My Lords, there are no current plans to substitute identity cards for bus passes for the over-60s. However, an identity card is a convenient proof of age, and could be used by holders to prove that they qualify for age-related services, such as when they apply for a bus pass.
My Lords, I thank the Minister for that reply. Is he aware that, in a recent interview, the Home Office Minister in the other place said that some local authorities and transport groups were interested in replacing bus passes with identity cards? To date, the Government have persuaded just 10,000 members of the public to have identity cards. Since the Government are obviously struggling with this policy, would the Minister say whether either the Home Office or the Department for Transport would be tempted to follow this suggestion of using ID cards for bus passes so that they could compulsorily increase the numbers for the over-60s?
The word “compulsory” is not in our lexicon when it comes to discussing identity cards. They are entirely voluntary. We are looking at and are in dialogue about a number of public and private sector partners who could increase the services offered. Those, of course, are services focusing on the requirement of citizens to prove identity. There are no plans at present to involve the bus pass in that.
I think that the noble Baroness is being a little bit selective with the statistics. Over 8,000 ID cards have been issued, over 10,000 people have enrolled, over 70,000 people have requested application packs; and this is on a rollout which is restricted to certain parts of the country. We intend that rollout to continue. The major endeavour will be in 2012 when we will have biometric passports, and people have a choice of a biometric passport, an ID card, or both—or neither.
Will the Minister ask his colleague in the Department for Transport what progress has been made on introducing smart cards instead of the present identity cards, so that the revenue which is spent on concessionary bus travel may be fairly divided among the authorities that are spending the money?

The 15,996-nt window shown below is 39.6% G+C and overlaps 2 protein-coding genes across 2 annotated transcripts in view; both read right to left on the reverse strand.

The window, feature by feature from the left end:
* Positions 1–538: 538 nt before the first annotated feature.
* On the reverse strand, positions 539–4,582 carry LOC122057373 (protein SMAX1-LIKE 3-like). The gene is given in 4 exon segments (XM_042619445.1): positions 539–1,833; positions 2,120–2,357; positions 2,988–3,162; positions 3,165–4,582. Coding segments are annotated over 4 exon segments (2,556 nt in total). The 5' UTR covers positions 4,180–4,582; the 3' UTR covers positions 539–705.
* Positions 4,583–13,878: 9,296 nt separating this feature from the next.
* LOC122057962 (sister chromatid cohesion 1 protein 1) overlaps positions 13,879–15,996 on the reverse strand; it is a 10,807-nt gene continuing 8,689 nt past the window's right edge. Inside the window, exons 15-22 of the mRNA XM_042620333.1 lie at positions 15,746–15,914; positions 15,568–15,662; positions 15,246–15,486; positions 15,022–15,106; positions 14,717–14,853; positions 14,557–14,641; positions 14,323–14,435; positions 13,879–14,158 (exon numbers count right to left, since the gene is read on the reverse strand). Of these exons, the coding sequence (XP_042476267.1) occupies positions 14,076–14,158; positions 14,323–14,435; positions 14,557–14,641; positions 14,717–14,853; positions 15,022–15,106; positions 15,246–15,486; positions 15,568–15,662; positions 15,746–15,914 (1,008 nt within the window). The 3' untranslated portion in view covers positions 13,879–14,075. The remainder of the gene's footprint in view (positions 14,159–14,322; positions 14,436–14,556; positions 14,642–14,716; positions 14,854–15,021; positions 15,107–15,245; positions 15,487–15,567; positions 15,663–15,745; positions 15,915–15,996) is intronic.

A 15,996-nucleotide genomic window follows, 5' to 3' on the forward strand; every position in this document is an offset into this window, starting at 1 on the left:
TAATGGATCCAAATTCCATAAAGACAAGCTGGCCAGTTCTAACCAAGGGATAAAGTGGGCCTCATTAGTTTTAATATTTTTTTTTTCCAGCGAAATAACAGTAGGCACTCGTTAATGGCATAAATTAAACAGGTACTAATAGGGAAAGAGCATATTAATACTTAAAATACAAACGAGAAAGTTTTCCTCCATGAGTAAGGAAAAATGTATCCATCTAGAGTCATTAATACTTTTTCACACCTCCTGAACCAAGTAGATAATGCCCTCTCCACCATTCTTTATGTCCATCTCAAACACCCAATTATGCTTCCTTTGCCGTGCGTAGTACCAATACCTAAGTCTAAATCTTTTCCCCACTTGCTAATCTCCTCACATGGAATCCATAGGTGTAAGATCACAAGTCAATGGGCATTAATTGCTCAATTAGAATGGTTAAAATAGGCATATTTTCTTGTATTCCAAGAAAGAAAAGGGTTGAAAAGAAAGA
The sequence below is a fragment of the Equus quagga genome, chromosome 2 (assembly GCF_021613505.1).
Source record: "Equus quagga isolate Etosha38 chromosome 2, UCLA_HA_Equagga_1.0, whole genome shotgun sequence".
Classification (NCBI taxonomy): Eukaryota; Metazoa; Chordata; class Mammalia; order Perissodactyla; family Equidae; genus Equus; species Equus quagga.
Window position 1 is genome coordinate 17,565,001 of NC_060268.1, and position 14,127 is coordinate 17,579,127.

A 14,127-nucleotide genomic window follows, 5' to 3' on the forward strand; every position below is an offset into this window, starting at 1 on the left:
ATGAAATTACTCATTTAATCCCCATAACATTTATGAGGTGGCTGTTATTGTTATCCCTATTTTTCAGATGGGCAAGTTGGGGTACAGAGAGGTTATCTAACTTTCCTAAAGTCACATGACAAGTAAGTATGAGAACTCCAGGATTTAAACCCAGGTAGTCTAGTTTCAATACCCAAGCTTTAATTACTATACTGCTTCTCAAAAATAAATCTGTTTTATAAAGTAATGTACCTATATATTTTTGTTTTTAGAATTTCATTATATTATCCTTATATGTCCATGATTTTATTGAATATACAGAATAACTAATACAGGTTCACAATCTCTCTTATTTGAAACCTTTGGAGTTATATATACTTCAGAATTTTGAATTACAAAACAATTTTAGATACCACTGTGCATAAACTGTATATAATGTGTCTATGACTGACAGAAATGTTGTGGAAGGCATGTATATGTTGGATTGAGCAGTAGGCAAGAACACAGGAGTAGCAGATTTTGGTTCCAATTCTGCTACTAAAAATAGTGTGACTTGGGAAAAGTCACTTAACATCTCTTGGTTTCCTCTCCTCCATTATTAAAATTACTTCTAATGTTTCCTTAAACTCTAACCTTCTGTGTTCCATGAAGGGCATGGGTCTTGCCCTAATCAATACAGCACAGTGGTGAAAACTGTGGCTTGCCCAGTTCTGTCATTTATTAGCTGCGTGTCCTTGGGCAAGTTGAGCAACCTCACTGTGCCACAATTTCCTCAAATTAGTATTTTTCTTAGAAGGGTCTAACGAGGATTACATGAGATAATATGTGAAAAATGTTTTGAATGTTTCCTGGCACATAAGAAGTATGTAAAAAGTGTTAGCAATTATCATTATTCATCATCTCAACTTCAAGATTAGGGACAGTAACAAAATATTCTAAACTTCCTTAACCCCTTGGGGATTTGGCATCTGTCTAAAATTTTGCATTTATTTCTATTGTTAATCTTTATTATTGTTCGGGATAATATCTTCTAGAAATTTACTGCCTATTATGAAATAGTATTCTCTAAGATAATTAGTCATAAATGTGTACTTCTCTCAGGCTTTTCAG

My noble friend is correct. The aim of the identity card and biometric passport is to make them unique. Therefore, the ability to have several British passports would be avoided because the biometric information will prevent that. The rollout continues, and I believe that biometric passports will prove to be both popular and very effective. If we have, as we hope to have in the next Parliament, the opportunity to amend the Identity Cards Act 2006, it will of course provide this ability in 2012 for people to have a passport, to have an ID card which is a passport for Europe anyway, or to have neither or both.
The Minister in answering the question used the phrase, “compulsion is not in our lexicon”. Given that in the Identity Cards Act 2006 there is a provision that, from 2011 onwards, ID cards can be made compulsory by law, is he now assuring the House that, should the Government be returned at the election, they have absolutely no intention of exercising that power?
I can offer that reassurance to the noble Lord. It was given in the other place as recently as this month. When we are re-elected in the coming general election, the Government have no intention in the next Parliament of legislating for compulsion in this area. We have a situation here whereby the opposition parties are promising, if elected, to scrap the ID card scheme, under the illusion that money will be saved. It will not. If ID cards are scrapped, the income that comes with ID cards is scrapped. It is an ill thought-through policy which will only take away choice from British people. It will cost more to cancel them than to maintain them.